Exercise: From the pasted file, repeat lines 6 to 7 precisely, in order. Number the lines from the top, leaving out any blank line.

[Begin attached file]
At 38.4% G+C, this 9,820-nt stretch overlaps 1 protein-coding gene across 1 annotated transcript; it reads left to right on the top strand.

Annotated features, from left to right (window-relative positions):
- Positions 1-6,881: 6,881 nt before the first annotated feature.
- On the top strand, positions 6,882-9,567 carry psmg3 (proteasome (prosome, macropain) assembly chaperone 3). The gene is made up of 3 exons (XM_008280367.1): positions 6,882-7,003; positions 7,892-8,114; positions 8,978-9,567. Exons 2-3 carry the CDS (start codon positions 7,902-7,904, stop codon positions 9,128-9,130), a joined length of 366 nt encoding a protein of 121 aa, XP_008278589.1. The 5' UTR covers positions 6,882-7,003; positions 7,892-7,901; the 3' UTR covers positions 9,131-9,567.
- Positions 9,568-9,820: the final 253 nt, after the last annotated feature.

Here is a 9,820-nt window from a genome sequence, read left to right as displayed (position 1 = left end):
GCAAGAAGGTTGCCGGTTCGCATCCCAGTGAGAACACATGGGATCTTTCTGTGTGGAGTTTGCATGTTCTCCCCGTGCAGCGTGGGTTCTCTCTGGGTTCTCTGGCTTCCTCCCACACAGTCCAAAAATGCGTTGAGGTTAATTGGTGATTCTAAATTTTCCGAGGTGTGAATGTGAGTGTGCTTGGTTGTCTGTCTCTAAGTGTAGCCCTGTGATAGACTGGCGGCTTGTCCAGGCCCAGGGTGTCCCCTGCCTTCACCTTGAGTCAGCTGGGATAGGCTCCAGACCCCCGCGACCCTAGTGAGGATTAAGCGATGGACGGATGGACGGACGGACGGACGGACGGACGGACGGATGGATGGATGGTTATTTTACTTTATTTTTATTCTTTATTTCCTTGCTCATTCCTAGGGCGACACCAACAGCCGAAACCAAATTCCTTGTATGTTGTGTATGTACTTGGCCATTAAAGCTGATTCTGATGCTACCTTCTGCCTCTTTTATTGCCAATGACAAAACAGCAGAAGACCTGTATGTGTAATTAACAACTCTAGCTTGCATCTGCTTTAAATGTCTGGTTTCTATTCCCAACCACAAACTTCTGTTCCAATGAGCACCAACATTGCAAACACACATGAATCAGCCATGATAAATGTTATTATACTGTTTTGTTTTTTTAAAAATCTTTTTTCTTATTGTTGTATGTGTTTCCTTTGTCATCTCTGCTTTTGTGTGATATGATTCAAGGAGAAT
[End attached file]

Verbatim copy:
Here is a 9,820-nt window from a genome sequence, read left to right as displayed (position 1 = left end):
GCAAGAAGGTTGCCGGTTCGCATCCCAGTGAGAACACATGGGATCTTTCTGTGTGGAGTTTGCATGTTCTCCCCGTGCAGCGTGGGTTCTCTCTGGGTTCTCTGGCTTCCTCCCACACAGTCCAAAAATGCGTTGAGGTTAATTGGTGATTCTAAATTTTCCGAGGTGTGAATGTGAGTGTGCTTGGTTGTCTGTCTCTAAGTGTAGCCCTGTGATAGACTGGCGGCTTGTCCAGGCCCAGGGTGTCCCCTGCCTTCACCTTGAGTCAGCTGGGATAGGCTCCAGACCCCCGCGACCCTAGTGAGGATTAAGCGATGGACGGATGGACGGACGGACGGACGGACGGACGGACGGATGGATGGATGGTTATTTTACTTTATTTTTATTCTTTATTTCCTTGCTCATTCCTAGGGCGACACCAACAGCCGAAACCAAATTCCTTGTATGTTGTGTATGTACTTGGCCATTAAAGCTGATTCTGATGCTACCTTCTGCCTCTTTTATTGCCAATGACAAAACAGCAGAAGACCTGTATGTGTAATTAACAACTCTAGCTTGCATCTGCTTTAAATGTCTGGTTTCTATTCCCAACCACAAACTTCTGTTCCAATGAGCACCAACATTGCAAACACACATGAATCAGCCATGATAAATGTTATTATACTGTTTTGTTTTTTTAAAAATCTTTTTTCTTATTGTTGTATGTGTTTCCTTTGTCATCTCTGCTTTTGTGTGATATGATTCAAGGAGAAT